The scenario is becoming painfully familiar to Inter Miami fans – a player is shown two yellow cards, gets tossed, leaves the team a man down and is suspended for the next game.
Miami lost a key player to expulsions in each of the past two games, both lopsided home losses, 4-0 to the New York Red Bulls and 5-1 to Nashville SC.
Losing players for disciplinary reasons is especially costly at this point in the season, when the team had clawed its way into the playoff picture. The two-game slump followed an 11-game stretch during which Miami had seven wins, three ties and four consecutive shutouts.
Everything seemed to start unraveling when defender Nico Figal, perhaps distracted by transfer conversations with Mexican club Tigres, picked up two yellow cards in the first 37 minutes against the Red Bulls. The team was left undermanned for 53 minutes and it showed. Because that second yellow was his sixth of the season, he was suspended for the next two games under the league’s yellow card accumulation rule.
Leandro Gonzalez Pirez, the team’s other veteran center back, also got a yellow card against New York, his 11th of the season, so, both he and Figal were unable to play against Nashville SC on Saturday. Their absence was notable, as the makeshift back line struggled.
Figal remains suspended for the road game against Atlanta United on Wednesday, and the team will also be without captain Gregore, who was slapped with a pair of yellows against Nashville, the second in the closing minutes of the game.
Although coach Phil Neville did not feel Gregore’s late yellow was warranted, the Brazilian midfielder will also miss the road game at Portland Oct. 3 due to yellow card accumulation.
Gregore and Gonzalez Pirez lead the league with 11 yellow cards apiece. As a team, Inter Miami has picked up 57 yellow cards through 25 games, which is tied for second in the Eastern Conference and ranks fifth overall in the league.
“Ultimately, we’ve got players missing games of football because of lack of discipline,” Neville said. “We can’t blame the referee for 11 yellow cards for Leandro, for Gregore, and obviously the sending off the other day was a sending off.
“One or two yellow cards you could probably moan about, complain about, but ultimately when you have (11) yellow cards and a couple of sendings off if you are one of those players then you need to look at yourself and think that you are costing your teammates at the moment in terms of your lack of discipline.”
Under MLS rules, a player with five yellow cards is suspended one game and pays a $250 fine. If the player gets eight cards, the fine goes to $500. The fine for 11 cards is $750, and if he reaches 13 cards, it is a $1,000 fine. There is a “Good Behavior Incentive,” which reduces the cards by one if a player goes five games without a card.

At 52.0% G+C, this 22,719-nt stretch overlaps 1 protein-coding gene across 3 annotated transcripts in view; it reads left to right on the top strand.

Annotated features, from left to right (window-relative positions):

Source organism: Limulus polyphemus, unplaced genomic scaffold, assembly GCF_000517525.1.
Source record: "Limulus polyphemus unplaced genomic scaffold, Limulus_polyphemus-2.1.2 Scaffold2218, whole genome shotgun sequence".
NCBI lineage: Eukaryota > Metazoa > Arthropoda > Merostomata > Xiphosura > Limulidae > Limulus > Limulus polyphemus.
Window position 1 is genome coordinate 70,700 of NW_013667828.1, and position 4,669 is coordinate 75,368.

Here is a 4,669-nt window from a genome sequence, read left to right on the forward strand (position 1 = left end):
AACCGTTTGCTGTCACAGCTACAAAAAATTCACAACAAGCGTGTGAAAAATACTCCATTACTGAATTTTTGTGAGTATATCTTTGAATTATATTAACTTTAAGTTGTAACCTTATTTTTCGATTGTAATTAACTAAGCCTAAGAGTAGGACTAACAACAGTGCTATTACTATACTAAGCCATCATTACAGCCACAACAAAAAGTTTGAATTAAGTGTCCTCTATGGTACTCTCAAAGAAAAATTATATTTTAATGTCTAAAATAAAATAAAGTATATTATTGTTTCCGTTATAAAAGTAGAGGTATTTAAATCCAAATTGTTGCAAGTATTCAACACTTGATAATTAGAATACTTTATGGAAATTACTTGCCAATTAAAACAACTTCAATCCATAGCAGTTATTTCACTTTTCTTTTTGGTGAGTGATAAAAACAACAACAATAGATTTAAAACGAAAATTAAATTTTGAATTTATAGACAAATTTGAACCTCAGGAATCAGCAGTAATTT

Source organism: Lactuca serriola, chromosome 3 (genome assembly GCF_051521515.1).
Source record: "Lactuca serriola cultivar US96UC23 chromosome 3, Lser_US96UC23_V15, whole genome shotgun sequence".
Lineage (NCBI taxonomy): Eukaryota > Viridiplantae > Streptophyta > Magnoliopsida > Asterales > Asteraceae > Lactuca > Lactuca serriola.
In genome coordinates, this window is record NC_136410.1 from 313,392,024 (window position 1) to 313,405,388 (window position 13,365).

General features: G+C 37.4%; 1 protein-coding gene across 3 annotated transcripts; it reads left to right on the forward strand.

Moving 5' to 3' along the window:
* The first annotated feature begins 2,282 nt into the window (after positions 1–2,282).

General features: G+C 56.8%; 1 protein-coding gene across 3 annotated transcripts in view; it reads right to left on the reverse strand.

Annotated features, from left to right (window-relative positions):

Before the Nashville game, Gregore was asked whether the team’s propensity for yellow cards was of concern.
He said: “We are a team that marks very aggressively. We never go into a play thinking of getting a yellow, but we also don’t go less aggressive not to get a yellow. The consequence of this aggression led us to not concede any goals for four games in a row, so I don’t see it as a problem, but it’s definitely something we need to manage to avoid getting so many yellows and not have players available.”
Midfielder Jay Chapman said there is a delicate balance between playing tenacious defense and letting emotions take over.
“Obviously, we have to be smart,” Chapman said. “We have some very great defenders on our team, Nico, Leandro, Gregore, and I think at times when we’re a little bit frustrated, chasing the game, it’s professional football. It’s easy to lose your head. I think for a good part of this season, especially when we went on the run, we were able to keep our heads, be smart collectively. We just dropped the ball a little bit these past two games.”
Losing Figal and Gregore for the Atlanta game will hurt, Chapman said, but it should not be an excuse to play poorly.
“Sometimes yellow cards are deserved, sometimes they’re not, and unfortunately, we’ve been racking them up. These guys we’re missing are a very big part of the team so we’re going to miss them. But everybody who steps on the field needs to be ready to do the job. This is an important time. It’s next man up. We have to find a way to get results. It doesn’t have to be pretty.”
Heading into this weekend, Miami is in ninth place in the Eastern Conference with 32 points, three points and two spots away from the playoff line with nine games remaining.